I strongly urge hygienists to screen for/refer to orofacial myofunctional therapists, children with poor oral posture. These therapists help children maximize their genetic potential -- for developing maximal airway space.
Minimally, we should check for mouth breathing (not maintaining a lip seal), and where a child's tongue rests while not talking or eating. It should be plastered to the roof of their mouth.
Hygienists should also check for a dysfunctional swallow. During this active swallow, the tongue moves forward to touch the front teeth, the lips close to create the negative pressure necessary to help "slingshot" saliva or food down, the head bobs forward, the jaw drops down and back to compress the TMJ, and many facial muscles are activated. To check, I hold the lips apart with two fingers in each mouth corner so I can observe the swallow. Quite often, a reverse swallower will look at me with huge, startled eyes, wondering why they suddenly cannot swallow – something they have always accomplished without thinking. I let go of their lips and they shift from panic mode.
Incidentally, these are quite often the people who panic behind a rubber dam – they can't swallow well with their lips apart and can't identify what is wrong. It is a relief to them to understand why this occurs.
This issue seems clear, once one researches it. I don't mind discussing fluoride with anyone who has open-mindedly looked at all the issues and read as extensively as I have.
As with the mercury issue, we can't just hold unsupported opinions. Innumerable dental professionals tell me they haven't looked into certain issues such as fluoride, but they still believe in the company line.
Does fluoride remineralize teeth? Yes, as do more benign materials. Can teeth reform their crystalline structure again, once lost? No, not unless one uses hydroxyapatite crystals in the 20nm range. Is surface remineralization important? I am uncertain even about that deeply held dental tenet. Could surface remineralization actually delay diagnosis? I begin to think so. X-rays seem to pass through fluoridated teeth differently. I believe diagnosis is often delayed. I'd like to see some research on this, if we can even find people who never ingested fluoridated water, never ingested foods sprayed with the crop fumigants cryolite or sulfuryl fluoride, took any of the numerous pharmaceuticals containing fluoride, drinks tea, etc.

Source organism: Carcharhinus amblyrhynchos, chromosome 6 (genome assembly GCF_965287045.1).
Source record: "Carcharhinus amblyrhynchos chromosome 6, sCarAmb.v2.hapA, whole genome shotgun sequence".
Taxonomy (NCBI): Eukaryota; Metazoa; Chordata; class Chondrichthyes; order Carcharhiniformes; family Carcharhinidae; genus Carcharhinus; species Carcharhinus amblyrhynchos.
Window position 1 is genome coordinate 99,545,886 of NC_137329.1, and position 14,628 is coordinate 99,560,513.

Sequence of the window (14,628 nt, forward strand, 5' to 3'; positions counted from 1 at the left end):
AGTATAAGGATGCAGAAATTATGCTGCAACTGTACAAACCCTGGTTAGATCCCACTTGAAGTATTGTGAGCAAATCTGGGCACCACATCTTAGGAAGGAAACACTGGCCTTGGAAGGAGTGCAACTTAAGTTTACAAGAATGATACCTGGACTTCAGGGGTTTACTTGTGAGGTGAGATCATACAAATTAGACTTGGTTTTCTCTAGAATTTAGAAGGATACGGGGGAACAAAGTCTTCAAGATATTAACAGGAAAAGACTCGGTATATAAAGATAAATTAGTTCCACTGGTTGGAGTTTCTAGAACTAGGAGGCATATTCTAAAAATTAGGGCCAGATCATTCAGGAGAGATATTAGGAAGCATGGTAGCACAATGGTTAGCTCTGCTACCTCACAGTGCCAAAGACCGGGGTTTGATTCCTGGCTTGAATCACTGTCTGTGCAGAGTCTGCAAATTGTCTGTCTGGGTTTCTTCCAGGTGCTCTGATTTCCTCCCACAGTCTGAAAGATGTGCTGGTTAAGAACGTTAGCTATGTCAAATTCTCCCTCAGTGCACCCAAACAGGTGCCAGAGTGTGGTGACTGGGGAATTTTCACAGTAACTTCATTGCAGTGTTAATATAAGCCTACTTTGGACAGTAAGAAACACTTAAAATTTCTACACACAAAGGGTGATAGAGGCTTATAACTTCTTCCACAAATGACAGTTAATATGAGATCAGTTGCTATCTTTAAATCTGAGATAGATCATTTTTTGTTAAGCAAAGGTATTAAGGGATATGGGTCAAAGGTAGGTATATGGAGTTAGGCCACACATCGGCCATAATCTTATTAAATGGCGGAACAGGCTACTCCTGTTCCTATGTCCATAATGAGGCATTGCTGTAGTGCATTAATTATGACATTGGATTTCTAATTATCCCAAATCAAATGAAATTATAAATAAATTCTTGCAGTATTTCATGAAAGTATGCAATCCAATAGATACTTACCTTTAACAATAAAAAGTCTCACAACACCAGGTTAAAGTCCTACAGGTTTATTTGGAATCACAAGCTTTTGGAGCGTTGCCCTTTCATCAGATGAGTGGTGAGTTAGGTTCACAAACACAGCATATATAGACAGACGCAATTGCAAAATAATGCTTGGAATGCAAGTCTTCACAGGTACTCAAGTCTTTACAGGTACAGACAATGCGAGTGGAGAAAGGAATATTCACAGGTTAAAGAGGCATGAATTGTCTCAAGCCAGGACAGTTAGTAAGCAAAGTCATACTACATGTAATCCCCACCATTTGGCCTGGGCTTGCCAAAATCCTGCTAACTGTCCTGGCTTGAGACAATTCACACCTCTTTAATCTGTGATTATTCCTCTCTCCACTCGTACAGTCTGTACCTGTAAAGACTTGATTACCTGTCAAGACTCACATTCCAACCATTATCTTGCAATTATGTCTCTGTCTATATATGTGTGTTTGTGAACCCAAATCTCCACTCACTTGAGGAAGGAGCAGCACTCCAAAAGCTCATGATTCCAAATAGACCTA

I agree with Hardy Limeback, head of preventive dentistry at the University of Toronto and one of many former advocates of water fluoridation who have reversed their position on fluoride safety and efficacy. With him stands Kathleen Thiessen, another NRC fluoride toxicology review panel member. She believes water fluoridation is a reckless policy on many counts. Our task is to first "do no harm." Alternatives are available. I hold that air abrasion, ozone, and a reasonable diet together are the only predictable ways to remineralize enamel or dentin.
Neither fluoride nor any other drug should be medicinally and universally added to water without regard to dosage. People can try to make a personal choice about intake based on their own health needs. Communities across the nation are reconsidering the issue, but how many hygienists are as aware as their patients?